The reflecting pool and sudden drop off of the house allows a person to be engulfed by nature and emphasizes its vastness, while at the same time being in a comfortable setting.
Ulm Science City on Eselsberg University Section West by Peter Latz 1988
Book and Picture: Syntax of Space: The Landscape Architecture of Peter Latz and Partners
The two sides of the walkway contrast with each other separating the landscape from the university buildings and allows the pedestrians to feel like they are on the brink between two worlds, natural and manmade.
Ron Herman’s Grid and Dimension in San Francisco, California
Book and Picture: Urban Landscape Architecture by Bridget Vranckx
The different colors and textures accentuate each other. The darkness of the sides emphasizes the lighter material on top causing it to pop.
Cherry Canyon in La Canada is a hidden pocket of natural beauty where I enjoy frequent hikes. It has a lot to recommend it – good trails, native plants, and interesting wildlife. At first, it might appear merely dusty and desolate, but closer inspection reveals the rich beauty of the area. The calming smell of sage and the soothing earth-tone hues contribute to a peaceful hike.
One of the attractions of Cherry Canyon is its many trails. They are well maintained with gravel on some of the steeper slopes and railroad ties to shore up slide areas. Boy Scouts routinely keep them clear of trash. There are a number of trails with varying degrees of difficulty, although some of them are steep. There are also fire trails that make for an easier hike. Many of the trails wind along the hillside and are narrow, making it necessary to walk single file. Most of them connect with other trails making it easy to hike in a loop. The views from the top are worth the climb. On clear days the ocean can be glimpsed in the distance.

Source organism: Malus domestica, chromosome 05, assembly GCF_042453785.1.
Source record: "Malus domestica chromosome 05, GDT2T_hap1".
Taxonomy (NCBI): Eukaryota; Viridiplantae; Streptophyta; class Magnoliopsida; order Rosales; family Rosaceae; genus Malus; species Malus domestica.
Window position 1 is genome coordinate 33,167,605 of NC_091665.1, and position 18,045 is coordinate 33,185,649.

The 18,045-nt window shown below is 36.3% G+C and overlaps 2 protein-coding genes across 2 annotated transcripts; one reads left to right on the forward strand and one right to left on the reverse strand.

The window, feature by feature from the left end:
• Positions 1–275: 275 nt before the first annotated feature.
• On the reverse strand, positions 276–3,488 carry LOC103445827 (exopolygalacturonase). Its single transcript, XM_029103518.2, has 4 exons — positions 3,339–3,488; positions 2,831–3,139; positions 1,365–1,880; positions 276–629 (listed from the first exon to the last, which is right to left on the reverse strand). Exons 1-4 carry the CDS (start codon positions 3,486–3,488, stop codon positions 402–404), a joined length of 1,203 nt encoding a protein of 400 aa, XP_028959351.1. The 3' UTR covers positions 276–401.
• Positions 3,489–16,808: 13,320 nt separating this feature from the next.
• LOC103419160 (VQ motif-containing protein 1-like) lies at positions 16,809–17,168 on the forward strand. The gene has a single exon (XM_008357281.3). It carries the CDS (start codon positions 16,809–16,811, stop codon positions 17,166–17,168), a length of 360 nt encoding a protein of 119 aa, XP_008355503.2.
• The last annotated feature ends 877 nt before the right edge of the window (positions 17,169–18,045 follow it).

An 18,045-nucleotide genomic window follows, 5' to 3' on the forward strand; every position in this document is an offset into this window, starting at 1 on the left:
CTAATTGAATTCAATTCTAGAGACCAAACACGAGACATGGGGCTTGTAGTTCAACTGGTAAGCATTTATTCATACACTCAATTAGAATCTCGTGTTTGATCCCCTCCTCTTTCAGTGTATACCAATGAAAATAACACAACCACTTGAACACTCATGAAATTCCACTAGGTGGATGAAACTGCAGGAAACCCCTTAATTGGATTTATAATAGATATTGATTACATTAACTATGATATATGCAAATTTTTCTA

The canyon is full of native plants. The trees are mainly oaks and sycamore, which provide welcome shade in the summer. Most of the hillside is covered in chaparral and sage that release a pleasant scent. Other plants include currant, California lilac, and toyon. Currant bushes have straight branches, small, shiny, green leaves and yellow blossoms that attract birds. The California lilac has dark green leaves and pale blue blossoms in the spring. Toyon, or California holly is an evergreen shrub that has white blossoms in the spring and red berries in the fall.
The native plants attract many local animals. Lizards frequently dart across the path and occasionally, rattlesnakes are found sunning themselves on the trail. Rabbits scurry on the slopes, which attracts red hawks that are frequently seen circling above looking for dinner. Many birds can be heard and hummingbirds hover over the lilac and holly bushes. In the evenings around dusk, families of deer can be seen coming out to graze. They bound gracefully away at the slightest noise.
The selection of trails, the fragrant plants, and the occasional spotting of wildlife make Cherry Canyon an enjoyable place to hike. I feel a sense of freedom and peace that I do not experience in the city.
Blog #3 Revised